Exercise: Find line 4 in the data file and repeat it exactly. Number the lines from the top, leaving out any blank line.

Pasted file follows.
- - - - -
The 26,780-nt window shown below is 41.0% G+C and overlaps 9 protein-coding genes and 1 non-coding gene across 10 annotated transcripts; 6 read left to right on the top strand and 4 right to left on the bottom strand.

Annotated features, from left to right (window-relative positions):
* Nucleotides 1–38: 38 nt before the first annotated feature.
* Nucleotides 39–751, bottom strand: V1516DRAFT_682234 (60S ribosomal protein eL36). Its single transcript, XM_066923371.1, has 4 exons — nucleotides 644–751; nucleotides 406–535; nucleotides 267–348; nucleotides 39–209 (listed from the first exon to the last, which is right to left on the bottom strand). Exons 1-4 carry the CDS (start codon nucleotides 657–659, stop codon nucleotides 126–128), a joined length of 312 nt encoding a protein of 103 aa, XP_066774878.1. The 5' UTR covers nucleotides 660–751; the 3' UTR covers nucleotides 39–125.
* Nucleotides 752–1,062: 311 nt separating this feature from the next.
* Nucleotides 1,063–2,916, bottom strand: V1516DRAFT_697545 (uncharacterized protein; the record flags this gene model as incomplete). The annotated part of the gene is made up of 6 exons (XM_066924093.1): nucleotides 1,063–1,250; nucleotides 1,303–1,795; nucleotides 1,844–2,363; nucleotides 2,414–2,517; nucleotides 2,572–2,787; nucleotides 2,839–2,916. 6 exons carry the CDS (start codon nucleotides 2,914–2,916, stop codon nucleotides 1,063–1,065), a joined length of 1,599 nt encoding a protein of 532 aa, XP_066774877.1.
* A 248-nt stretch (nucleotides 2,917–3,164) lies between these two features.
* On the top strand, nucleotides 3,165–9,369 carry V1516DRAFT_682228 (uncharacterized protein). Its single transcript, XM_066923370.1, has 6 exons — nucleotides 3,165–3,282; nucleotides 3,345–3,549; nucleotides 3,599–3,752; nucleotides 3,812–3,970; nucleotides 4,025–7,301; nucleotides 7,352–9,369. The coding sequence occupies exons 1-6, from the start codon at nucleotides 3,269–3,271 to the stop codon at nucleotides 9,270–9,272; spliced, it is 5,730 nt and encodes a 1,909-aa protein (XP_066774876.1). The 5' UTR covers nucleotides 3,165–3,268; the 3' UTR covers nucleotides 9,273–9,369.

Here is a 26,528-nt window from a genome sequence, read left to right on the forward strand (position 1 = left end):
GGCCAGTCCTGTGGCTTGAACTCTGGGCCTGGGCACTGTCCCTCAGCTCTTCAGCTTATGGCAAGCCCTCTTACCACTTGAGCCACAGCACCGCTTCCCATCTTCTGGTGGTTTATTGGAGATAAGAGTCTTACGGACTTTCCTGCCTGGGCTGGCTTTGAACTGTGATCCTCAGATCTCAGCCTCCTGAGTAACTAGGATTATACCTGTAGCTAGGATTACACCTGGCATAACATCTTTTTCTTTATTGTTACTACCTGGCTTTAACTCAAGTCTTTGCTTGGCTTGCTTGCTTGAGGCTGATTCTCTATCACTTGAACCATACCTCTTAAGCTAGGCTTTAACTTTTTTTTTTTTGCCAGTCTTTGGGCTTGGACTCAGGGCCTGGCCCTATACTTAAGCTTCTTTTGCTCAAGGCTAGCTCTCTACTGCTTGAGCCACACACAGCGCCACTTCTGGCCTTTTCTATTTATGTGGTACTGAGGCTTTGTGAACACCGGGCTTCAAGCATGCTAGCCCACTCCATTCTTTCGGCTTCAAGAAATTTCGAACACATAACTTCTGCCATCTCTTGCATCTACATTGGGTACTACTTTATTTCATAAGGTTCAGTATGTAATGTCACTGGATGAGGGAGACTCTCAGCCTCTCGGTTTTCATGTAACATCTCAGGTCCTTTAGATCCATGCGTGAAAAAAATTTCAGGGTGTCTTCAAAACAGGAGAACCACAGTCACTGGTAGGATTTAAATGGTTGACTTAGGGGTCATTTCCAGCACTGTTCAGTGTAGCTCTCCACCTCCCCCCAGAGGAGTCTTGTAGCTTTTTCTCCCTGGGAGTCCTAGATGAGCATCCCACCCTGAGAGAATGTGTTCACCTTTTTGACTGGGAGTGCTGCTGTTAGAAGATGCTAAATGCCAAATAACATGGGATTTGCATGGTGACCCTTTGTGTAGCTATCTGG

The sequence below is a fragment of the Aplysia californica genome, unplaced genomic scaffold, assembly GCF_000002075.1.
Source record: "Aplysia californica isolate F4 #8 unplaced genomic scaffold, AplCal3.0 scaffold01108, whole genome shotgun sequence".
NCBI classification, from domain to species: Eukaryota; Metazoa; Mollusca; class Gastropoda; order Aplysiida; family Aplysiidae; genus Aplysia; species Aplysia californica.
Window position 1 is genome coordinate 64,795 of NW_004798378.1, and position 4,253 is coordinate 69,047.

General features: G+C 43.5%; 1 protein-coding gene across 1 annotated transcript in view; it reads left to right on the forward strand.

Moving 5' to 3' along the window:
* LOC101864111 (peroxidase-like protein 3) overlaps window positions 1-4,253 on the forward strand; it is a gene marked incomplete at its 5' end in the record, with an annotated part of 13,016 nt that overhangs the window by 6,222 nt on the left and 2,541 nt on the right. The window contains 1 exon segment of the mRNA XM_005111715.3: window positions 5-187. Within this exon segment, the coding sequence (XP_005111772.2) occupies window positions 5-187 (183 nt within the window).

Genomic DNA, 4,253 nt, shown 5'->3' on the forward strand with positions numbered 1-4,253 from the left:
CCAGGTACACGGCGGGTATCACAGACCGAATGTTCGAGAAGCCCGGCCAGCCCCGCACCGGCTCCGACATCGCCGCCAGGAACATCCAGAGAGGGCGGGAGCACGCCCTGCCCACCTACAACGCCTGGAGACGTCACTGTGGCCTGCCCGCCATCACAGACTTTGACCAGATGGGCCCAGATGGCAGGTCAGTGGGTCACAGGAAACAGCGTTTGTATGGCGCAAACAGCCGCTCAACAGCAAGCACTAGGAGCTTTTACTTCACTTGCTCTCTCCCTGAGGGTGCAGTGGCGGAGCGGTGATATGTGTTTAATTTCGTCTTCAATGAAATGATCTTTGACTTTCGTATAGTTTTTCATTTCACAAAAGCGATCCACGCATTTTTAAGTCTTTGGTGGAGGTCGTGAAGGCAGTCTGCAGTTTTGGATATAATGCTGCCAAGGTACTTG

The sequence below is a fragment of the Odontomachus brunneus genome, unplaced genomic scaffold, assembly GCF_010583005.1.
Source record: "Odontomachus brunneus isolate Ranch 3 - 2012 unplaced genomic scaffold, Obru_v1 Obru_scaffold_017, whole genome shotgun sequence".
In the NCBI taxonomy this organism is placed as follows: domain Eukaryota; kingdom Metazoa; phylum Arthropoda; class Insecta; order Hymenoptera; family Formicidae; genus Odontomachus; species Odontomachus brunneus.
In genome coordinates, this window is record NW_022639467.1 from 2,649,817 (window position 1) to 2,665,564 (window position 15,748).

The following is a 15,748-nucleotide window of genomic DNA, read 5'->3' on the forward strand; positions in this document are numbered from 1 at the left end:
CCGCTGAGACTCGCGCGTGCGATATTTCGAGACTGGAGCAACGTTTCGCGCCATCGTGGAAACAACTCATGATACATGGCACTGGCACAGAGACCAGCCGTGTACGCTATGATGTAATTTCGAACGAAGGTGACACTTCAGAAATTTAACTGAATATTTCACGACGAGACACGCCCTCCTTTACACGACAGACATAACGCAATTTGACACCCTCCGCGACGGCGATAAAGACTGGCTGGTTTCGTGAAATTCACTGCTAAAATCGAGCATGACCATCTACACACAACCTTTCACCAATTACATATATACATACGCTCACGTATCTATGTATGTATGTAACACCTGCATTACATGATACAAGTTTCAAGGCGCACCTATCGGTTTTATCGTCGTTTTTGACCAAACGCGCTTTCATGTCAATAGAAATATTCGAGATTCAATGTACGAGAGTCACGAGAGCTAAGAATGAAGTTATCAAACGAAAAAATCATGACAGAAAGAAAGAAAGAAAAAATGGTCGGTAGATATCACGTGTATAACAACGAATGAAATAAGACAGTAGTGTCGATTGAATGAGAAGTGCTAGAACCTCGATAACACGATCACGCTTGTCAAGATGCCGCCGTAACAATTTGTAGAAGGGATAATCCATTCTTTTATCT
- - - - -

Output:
* Nucleotides 39–751, bottom strand: V1516DRAFT_682234 (60S ribosomal protein eL36). Its single transcript, XM_066923371.1, has 4 exons — nucleotides 644–751; nucleotides 406–535; nucleotides 267–348; nucleotides 39–209 (listed from the first exon to the last, which is right to left on the bottom strand). Exons 1-4 carry the CDS (start codon nucleotides 657–659, stop codon nucleotides 126–128), a joined length of 312 nt encoding a protein of 103 aa, XP_066774878.1. The 5' UTR covers nucleotides 660–751; the 3' UTR covers nucleotides 39–125.